September 26, 2006
ATLANTA -- Georgia Tech entered ACC play confident, as usual.
Coach Chan Gailey and his players consider themselves contenders for the league title every year. And each season, they prove themselves capable, pulling an upset over a Miami or a Clemson. But the Yellow Jackets also fall victim to ACC parity by losing games in which they are favored.
This year, though, appears different.
The middle-of-the-pack teams that often hand the Jackets an unexpected loss or two -- N.C. State, Virginia, North Carolina -- are struggling against mid-major and even Division I-AA teams. The traditional ACC powers seem vulnerable as well.
"We definitely believe, with the talent we have on our team, we have a chance," fullback Mike Cox said. "With no one, dominant team in the conference, we feel like this is our year."
A stingy defense and a steadily improving offense give Cox and his teammates faith.
Tech's defense impressed the critics by rattling Notre Dame quarterback Brady Quinn in the opener and holding the Irish to 14 points. The Jackets backed up that performance by keeping Samford out of the end zone in a 38-6 win and limiting Troy's explosive attack in a 35-20 victory. Six of the Trojans' 20 points came against the Yellow Jackets' backups.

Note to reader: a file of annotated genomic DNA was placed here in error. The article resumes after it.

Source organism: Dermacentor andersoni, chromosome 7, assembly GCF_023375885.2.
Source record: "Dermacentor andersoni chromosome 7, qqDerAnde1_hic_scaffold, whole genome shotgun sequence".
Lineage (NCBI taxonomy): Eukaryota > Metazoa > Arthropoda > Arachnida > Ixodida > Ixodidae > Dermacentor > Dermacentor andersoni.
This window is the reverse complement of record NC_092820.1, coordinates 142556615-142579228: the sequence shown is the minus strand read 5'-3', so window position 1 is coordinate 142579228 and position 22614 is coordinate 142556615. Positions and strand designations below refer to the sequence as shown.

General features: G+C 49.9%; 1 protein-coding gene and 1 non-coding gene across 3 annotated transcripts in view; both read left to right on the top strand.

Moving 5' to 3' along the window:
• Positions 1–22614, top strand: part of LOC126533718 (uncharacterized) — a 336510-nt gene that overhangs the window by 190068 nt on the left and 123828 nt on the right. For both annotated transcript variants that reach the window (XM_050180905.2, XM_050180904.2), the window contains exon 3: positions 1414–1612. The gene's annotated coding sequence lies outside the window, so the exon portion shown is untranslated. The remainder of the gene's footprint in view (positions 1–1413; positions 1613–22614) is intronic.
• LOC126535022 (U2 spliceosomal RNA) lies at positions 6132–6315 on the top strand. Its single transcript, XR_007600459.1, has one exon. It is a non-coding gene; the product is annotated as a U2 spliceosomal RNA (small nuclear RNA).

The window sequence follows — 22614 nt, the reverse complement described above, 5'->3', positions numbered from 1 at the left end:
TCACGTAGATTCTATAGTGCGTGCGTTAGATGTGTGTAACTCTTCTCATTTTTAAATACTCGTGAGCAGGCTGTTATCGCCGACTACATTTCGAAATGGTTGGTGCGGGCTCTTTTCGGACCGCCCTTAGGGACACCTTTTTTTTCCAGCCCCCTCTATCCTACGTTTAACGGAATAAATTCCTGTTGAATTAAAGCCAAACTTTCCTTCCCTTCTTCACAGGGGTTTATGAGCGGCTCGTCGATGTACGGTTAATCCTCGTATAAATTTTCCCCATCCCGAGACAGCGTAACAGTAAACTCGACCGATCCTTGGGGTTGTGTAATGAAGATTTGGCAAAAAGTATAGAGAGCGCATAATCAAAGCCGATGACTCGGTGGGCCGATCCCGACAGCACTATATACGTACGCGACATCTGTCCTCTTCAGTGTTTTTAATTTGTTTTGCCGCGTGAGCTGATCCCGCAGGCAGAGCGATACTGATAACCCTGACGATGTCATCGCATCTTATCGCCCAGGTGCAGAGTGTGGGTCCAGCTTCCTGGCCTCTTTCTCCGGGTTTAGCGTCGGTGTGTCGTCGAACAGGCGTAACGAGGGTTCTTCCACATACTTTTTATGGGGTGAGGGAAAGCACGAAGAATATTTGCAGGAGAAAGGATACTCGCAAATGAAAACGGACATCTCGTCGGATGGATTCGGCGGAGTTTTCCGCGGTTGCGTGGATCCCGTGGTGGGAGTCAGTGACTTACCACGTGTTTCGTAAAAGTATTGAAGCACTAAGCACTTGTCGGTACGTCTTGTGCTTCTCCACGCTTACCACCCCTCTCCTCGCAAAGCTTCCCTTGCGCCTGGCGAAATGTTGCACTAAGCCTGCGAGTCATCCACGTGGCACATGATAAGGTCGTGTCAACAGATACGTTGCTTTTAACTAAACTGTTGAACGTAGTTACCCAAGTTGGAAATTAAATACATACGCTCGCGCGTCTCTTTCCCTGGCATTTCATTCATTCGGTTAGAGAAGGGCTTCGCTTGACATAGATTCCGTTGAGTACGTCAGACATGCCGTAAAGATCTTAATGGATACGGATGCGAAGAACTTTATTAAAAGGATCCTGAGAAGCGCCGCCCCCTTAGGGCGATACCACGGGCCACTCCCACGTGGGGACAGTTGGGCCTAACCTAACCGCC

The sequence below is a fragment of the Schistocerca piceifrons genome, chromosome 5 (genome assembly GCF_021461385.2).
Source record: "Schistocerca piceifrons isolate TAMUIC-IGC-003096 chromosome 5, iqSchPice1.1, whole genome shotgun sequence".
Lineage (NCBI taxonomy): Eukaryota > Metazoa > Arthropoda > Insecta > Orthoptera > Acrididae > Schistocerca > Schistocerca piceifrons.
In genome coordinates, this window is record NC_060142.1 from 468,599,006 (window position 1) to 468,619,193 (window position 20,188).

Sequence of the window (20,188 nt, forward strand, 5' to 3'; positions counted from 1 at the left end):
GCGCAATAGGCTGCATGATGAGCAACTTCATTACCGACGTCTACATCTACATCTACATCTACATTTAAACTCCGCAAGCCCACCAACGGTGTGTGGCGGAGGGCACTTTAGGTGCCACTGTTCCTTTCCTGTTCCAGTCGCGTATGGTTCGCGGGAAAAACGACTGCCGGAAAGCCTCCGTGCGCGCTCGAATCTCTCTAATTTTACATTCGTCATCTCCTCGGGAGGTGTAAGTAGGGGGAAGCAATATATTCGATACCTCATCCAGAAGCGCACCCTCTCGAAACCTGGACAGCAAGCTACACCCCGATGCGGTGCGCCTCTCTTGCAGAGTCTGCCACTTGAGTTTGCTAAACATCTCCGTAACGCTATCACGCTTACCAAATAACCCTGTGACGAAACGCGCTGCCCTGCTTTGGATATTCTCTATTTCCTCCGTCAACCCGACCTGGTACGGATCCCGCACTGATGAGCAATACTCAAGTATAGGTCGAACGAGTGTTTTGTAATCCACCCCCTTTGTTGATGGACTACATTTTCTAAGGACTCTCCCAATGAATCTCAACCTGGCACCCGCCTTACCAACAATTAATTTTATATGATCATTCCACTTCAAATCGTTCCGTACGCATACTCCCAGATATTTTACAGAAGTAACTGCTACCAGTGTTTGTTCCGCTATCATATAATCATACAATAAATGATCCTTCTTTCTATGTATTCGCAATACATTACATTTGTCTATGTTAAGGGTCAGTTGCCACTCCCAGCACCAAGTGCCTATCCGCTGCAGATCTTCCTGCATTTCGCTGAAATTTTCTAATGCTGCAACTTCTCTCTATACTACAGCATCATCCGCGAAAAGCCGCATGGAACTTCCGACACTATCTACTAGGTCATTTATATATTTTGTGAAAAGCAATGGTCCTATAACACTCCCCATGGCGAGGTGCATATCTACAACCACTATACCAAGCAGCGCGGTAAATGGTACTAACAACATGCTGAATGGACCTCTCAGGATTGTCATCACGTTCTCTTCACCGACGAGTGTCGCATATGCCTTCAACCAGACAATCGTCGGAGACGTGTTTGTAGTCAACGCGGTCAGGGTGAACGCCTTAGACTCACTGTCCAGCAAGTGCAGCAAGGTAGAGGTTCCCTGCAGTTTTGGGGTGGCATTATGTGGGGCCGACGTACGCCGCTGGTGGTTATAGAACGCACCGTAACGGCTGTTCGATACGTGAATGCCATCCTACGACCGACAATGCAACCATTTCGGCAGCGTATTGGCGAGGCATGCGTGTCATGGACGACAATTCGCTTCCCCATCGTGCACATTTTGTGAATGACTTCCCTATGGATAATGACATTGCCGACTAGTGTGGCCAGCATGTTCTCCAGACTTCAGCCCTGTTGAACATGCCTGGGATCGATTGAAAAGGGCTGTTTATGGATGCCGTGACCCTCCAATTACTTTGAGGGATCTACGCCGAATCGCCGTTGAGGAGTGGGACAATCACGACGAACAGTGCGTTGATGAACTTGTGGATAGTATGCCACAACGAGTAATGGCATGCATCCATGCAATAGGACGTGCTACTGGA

An overwhelming pass rush from the front seven has negated the Jackets' inexperience in the secondary. Quinn's happy feet in the pocket have been mirrored in every other game. The Jackets so flustered Virginia quarterback Jameel Sewell, a redshirt freshman who made his starting debut in a 24-7 loss to Tech, that he short-hopped as many passes as he completed and threw two interceptions.
The Tech defense's reaction to giving up the UVa touchdown was a true reflection of its confidence. A turnover by Tech's offense gave the Cavaliers the ball at the 29-yard line. Sewell converted a fourth-down pass for a touchdown, and as the Cavs celebrated the score, several Jackets beat their fists against the ground in disgust, despite the fact that the game was well in hand.
Gailey said the defense wanted a shutout.
"I know that's what our guys were saying at halftime," Gailey said. "They wanted to try and get that."
The offense, meanwhile, grows game by game under the new scheme implemented by coordinator Patrick Nix. Tech scored more points in its first four games (107) than it did in its first five in the last two seasons and its first six in 2003, the season when Gailey took over the play-calling.
The spread scheme takes full advantage of quarterback Reggie Ball's running and passing skills. It also puts star wide receiver Calvin Johnson in better position to make plays.
Ball rushed for 130 yards -- a school record for a quarterback -- against Troy. Johnson caught six passes for 165 yards and two touchdowns versus Virginia.
Nix's scheme differs fundamentally from Gailey's. While Gailey's play-calling was based heavily on down and distance, with an eye toward making a first down, Nix's calls continually test the defense with big plays being the goal. The Yellow Jackets have featured the option, reverses, long passes and even trick plays early this season, and Nix adds to the repertoire each week.
"They continue to get confidence (in the offense)," Nix said. "I'll continue to learn who can do what and what plays are the best and how we need to use this guy or that guy."